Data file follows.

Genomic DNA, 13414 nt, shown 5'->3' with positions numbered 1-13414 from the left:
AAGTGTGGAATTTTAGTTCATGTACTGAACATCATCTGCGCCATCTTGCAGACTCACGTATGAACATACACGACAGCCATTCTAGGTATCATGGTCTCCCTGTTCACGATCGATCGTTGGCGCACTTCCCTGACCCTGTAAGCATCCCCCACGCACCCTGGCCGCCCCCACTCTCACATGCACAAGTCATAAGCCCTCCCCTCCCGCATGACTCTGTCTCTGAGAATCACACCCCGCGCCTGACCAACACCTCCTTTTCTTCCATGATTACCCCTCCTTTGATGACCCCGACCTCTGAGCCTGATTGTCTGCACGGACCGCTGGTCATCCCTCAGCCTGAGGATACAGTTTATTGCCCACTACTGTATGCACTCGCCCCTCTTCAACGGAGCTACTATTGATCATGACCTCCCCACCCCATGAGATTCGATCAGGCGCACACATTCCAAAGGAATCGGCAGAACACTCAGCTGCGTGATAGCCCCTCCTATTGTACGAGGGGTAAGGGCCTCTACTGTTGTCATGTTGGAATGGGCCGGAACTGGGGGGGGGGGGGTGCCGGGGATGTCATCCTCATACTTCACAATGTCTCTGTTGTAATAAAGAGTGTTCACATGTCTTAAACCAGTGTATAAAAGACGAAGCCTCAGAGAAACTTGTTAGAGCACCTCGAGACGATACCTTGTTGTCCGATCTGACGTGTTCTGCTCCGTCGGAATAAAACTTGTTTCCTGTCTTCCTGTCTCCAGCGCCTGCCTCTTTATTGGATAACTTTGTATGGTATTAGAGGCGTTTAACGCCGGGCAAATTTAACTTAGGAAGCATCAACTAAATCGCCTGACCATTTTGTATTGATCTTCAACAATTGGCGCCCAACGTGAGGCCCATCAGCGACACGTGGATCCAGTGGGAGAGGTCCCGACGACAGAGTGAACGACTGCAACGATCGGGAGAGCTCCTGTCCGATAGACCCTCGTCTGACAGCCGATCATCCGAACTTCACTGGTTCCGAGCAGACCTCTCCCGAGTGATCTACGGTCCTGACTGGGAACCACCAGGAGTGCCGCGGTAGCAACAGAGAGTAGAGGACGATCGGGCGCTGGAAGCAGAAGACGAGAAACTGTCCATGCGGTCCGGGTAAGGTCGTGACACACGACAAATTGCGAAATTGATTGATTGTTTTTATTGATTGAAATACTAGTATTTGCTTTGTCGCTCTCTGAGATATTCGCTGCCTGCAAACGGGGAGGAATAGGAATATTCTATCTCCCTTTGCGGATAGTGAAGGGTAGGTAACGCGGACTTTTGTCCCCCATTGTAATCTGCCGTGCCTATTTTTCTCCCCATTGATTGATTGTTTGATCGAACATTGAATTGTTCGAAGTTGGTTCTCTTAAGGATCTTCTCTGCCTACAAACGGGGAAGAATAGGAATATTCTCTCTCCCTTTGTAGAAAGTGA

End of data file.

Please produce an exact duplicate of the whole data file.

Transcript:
Genomic DNA, 13414 nt, shown 5'->3' with positions numbered 1-13414 from the left:
AAGTGTGGAATTTTAGTTCATGTACTGAACATCATCTGCGCCATCTTGCAGACTCACGTATGAACATACACGACAGCCATTCTAGGTATCATGGTCTCCCTGTTCACGATCGATCGTTGGCGCACTTCCCTGACCCTGTAAGCATCCCCCACGCACCCTGGCCGCCCCCACTCTCACATGCACAAGTCATAAGCCCTCCCCTCCCGCATGACTCTGTCTCTGAGAATCACACCCCGCGCCTGACCAACACCTCCTTTTCTTCCATGATTACCCCTCCTTTGATGACCCCGACCTCTGAGCCTGATTGTCTGCACGGACCGCTGGTCATCCCTCAGCCTGAGGATACAGTTTATTGCCCACTACTGTATGCACTCGCCCCTCTTCAACGGAGCTACTATTGATCATGACCTCCCCACCCCATGAGATTCGATCAGGCGCACACATTCCAAAGGAATCGGCAGAACACTCAGCTGCGTGATAGCCCCTCCTATTGTACGAGGGGTAAGGGCCTCTACTGTTGTCATGTTGGAATGGGCCGGAACTGGGGGGGGGGGGGTGCCGGGGATGTCATCCTCATACTTCACAATGTCTCTGTTGTAATAAAGAGTGTTCACATGTCTTAAACCAGTGTATAAAAGACGAAGCCTCAGAGAAACTTGTTAGAGCACCTCGAGACGATACCTTGTTGTCCGATCTGACGTGTTCTGCTCCGTCGGAATAAAACTTGTTTCCTGTCTTCCTGTCTCCAGCGCCTGCCTCTTTATTGGATAACTTTGTATGGTATTAGAGGCGTTTAACGCCGGGCAAATTTAACTTAGGAAGCATCAACTAAATCGCCTGACCATTTTGTATTGATCTTCAACAATTGGCGCCCAACGTGAGGCCCATCAGCGACACGTGGATCCAGTGGGAGAGGTCCCGACGACAGAGTGAACGACTGCAACGATCGGGAGAGCTCCTGTCCGATAGACCCTCGTCTGACAGCCGATCATCCGAACTTCACTGGTTCCGAGCAGACCTCTCCCGAGTGATCTACGGTCCTGACTGGGAACCACCAGGAGTGCCGCGGTAGCAACAGAGAGTAGAGGACGATCGGGCGCTGGAAGCAGAAGACGAGAAACTGTCCATGCGGTCCGGGTAAGGTCGTGACACACGACAAATTGCGAAATTGATTGATTGTTTTTATTGATTGAAATACTAGTATTTGCTTTGTCGCTCTCTGAGATATTCGCTGCCTGCAAACGGGGAGGAATAGGAATATTCTATCTCCCTTTGCGGATAGTGAAGGGTAGGTAACGCGGACTTTTGTCCCCCATTGTAATCTGCCGTGCCTATTTTTCTCCCCATTGATTGATTGTTTGATCGAACATTGAATTGTTCGAAGTTGGTTCTCTTAAGGATCTTCTCTGCCTACAAACGGGGAAGAATAGGAATATTCTCTCTCCCTTTGTAGAAAGTGA